36. anna
    April 3, 2008 at 3:53 pm

    whips tedders’ soap box from underneath him

    The thing that never stops to amaze me every day of my life is the fact that everyone (nearly) has been given the ability to bring a person into being. Everything else in life you have to prove yourself to get but somehow there are no prerequisites for bringing a person into the world. blows my mind.

  37. tedders
    April 3, 2008 at 6:46 pm

    Is that all you got anna?

    Didn’t feel a thing!! ๐Ÿ™‚

  38. brooklynjon
    April 4, 2008 at 4:25 am

    “thatโ€™s the future without public school funding”

    To be clear, tedders, I’m in favor of public funding of schools, not funding of public schools. Frankly, in most instances, I think public schools are an abomination. But I think we should be publicly funding the “private” education of the next generation.

  39. tedders
    April 5, 2008 at 12:03 am

    bj, I would probably agree with what you say on the public school issue except for the fact that my lovely bride Lori is an AP (Advanced Placement) English teacher at at a local high school in a suburb near Fort Worth. I see on a daily basis the very high level of education that the public school system can deliver to students who wish to utilize the system. I certainly can’t speak for all high schools but the competence of my wife’s students is amazing. Lori’s kid’s are the Crรจme de la Crรจme, these kids are accepted into Pepperdine University, Stanford, The Johns Hopkins University, the US Naval Academy, West Point, Harvard and other top end schools, these kids will be the leaders of tomorrow. The public school system here is set up for kids who are looking to be educated and use the available resources to their advantage, this probably isn’t a the average Texas public school student, it certainly wasn’t the case with me personally!! Hey, the world needs garbage men too! I’m not sure you’re familiar with the AP program but basically, if you take an AP course, whether it be English, Calculus, Physics or Chemistry and pass the state test with a certain grade at the end of the year, you don’t have to take the course in college. With that said, I have a minor in English along with my bachelors in engineering and the 11th grade English course my wife teaches is far beyond any university English course I ever took. The point I’m trying to make is that, at least here, if you want an education all the resources are in place for you, if you don’t want to better yourself and want to sleep your way through school then that is your choice too. There are some public schools in the US that are absolutely substandard, administrators in some of the worst need to spend time in prison, but public schools in the whole are not the evil wasteful thing the media makes them out to be, maybe in the inner city they are, I don’t know about them. But here you can have a great educational experience with public schools if you want, the sky is the limit. In response to CarpetCaptain and christina/ohio who don’t think they should contribute to public schools or public funding of schools, I have to wonder how they would feel about paying for the welfare checks needed for a completely uneducated populas unable to support itself when they are in their twilight years. The funding of schools by the public is not an option, it’s a necessity.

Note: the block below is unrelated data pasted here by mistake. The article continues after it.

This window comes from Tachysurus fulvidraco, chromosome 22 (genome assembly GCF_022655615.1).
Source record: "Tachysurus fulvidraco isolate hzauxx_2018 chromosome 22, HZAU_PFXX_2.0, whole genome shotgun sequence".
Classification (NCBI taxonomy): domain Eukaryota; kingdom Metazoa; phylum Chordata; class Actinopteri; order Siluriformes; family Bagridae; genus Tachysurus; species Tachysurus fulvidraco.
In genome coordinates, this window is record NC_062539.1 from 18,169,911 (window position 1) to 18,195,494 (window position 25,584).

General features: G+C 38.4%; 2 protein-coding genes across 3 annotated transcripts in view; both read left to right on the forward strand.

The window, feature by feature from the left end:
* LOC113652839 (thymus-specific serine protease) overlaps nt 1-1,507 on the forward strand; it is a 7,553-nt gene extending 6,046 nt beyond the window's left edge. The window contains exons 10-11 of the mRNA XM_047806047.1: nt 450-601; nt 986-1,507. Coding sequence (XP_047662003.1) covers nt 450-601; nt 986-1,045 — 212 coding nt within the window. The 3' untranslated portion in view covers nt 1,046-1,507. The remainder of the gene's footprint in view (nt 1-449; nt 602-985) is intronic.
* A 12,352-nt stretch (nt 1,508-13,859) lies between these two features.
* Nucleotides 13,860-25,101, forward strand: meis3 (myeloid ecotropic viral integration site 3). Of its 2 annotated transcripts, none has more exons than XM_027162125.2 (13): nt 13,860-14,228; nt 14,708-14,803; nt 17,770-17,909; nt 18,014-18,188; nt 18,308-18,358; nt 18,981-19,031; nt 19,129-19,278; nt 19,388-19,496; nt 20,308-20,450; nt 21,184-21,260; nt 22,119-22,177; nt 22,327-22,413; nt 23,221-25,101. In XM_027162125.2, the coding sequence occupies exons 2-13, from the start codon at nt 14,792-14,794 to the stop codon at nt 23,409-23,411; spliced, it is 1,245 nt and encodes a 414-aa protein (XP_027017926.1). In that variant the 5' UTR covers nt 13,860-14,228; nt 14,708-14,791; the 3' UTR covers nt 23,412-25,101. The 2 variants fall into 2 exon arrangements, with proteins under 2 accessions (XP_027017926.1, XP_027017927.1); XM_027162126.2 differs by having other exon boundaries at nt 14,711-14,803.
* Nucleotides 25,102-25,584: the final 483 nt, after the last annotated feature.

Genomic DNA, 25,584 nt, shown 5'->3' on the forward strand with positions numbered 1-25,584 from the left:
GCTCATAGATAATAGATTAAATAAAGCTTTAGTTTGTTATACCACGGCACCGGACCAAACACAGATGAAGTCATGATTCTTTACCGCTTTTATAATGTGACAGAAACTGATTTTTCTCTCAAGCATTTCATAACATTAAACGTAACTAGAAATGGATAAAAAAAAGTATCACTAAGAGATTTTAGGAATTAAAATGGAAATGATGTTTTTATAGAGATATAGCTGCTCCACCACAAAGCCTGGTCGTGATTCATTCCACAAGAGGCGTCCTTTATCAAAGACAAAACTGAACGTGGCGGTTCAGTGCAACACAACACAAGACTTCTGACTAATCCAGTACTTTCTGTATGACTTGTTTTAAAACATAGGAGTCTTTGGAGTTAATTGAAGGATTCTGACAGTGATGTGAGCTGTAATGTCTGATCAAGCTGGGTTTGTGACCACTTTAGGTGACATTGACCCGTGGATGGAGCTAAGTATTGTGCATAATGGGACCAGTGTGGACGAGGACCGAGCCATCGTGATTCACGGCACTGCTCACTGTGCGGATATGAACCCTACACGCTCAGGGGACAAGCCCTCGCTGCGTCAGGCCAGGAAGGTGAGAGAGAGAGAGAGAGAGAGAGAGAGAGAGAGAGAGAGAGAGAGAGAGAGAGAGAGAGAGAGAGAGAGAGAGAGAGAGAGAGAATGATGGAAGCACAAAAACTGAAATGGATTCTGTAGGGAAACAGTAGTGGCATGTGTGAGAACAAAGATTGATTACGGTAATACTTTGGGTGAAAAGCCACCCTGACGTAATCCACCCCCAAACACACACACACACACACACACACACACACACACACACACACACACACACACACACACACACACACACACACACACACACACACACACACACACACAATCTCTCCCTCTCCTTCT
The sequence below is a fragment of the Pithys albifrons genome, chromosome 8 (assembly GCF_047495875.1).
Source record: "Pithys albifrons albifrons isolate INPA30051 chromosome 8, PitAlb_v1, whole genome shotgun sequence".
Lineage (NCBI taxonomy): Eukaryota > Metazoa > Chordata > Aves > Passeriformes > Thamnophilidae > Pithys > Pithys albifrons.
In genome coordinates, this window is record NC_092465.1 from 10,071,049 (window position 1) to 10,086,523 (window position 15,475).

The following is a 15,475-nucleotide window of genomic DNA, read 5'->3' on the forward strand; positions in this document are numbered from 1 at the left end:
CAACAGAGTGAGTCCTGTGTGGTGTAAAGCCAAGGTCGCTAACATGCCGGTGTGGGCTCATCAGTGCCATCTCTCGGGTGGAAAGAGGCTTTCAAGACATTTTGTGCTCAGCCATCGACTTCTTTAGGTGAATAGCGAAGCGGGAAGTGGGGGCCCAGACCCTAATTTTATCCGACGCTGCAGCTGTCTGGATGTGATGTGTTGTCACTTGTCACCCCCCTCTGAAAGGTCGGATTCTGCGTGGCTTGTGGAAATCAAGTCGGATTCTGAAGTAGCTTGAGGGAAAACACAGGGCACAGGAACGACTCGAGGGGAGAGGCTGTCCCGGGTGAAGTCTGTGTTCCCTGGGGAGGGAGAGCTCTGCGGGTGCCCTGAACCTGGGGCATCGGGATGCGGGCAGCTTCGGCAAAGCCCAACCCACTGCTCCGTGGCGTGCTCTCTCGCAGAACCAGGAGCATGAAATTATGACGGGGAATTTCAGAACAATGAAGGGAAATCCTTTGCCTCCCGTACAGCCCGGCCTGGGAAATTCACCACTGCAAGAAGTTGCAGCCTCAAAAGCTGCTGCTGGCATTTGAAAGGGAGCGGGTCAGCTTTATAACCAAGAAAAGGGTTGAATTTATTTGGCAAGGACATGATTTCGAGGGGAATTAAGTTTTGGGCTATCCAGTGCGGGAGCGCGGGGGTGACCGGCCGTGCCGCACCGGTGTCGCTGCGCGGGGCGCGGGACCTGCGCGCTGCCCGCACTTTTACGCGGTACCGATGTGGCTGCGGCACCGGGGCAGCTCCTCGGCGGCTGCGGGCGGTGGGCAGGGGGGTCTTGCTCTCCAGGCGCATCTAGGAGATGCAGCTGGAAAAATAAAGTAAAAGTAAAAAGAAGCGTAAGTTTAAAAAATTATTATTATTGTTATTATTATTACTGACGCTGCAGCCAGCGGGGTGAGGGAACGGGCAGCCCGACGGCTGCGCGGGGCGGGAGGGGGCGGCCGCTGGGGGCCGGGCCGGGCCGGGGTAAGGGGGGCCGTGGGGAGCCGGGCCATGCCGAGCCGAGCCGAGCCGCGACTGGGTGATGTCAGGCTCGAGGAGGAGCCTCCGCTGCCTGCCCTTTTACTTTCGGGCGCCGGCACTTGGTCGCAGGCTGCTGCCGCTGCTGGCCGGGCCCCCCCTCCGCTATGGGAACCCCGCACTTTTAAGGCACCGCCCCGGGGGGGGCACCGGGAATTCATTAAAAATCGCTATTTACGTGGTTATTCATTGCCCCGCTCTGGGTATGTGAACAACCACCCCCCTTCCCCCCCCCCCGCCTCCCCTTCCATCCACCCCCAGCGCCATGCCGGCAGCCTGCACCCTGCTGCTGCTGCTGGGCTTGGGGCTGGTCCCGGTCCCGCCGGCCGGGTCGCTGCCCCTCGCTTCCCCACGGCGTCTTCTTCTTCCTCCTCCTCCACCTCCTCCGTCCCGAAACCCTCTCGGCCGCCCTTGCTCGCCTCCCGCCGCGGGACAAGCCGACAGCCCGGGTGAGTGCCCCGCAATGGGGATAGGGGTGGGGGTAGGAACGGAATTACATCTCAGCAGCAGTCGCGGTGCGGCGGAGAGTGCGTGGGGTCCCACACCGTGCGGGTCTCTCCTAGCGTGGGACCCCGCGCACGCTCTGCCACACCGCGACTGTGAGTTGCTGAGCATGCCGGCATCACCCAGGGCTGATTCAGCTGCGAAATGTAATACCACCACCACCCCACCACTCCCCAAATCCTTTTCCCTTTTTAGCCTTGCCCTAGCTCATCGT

40. brooklynjon
    April 5, 2008 at 4:26 am

    If nothing else, it keeps the little criminals off the streets until they’re 18.


    I’m sure your wife does excellent work with her students, and the students work hard and appreciate it. But none of that would change if we went to a voucher program.

    What would change is that schools would be incentivized to hire more teachers like your wife, perhaps paying the good ones more, and firing the crappy ones. Schools would be freed from political interference in their hiring and firing. Schools that offer a particular type of education that the local market wants would spring up. And parents would have greater freedom in choosing which school their children attended.

    I’m a graduate of Abraham Lincoln High School (http://en.wikipedia.org/wiki/Abraham_Lincoln_High_School_(New_York)), a public school in Brooklyn. I got a terrific education. Five AP courses. Check out the wikipedia page. Three Nobel Laureates. A serious alumni list. Great teachers (who, principally, were dodging the draft).

    However, my parents were powerless to do anything about the fact that most of my entering class never graduated, and most of my graduating class is probably enjoying free housing courtesy of the New York Department of Corrections. The school was the third most violent in New York State when I went there. We had a shootout in the cafeteria during lunch between rival drug gangs. People were stabbed routinely. Two of my classmates were murdered. I have never physically entered a bathroom or ate in the cafeteria in that school because it was simply too dangerous to do so. “Holding it in” was rendered relatively easy because you couldn’t eat or drink during the school day either.

    And the recourse we had?
    That was the school I was zoned into. We couldn’t afford private school. So I had to go.
    I carried a knife, and cultivated a reputation for being just a little bit crazy.
    I also learned how to run really, really fast.

    Vouchers, man. Your wife deserves it, and so do her students.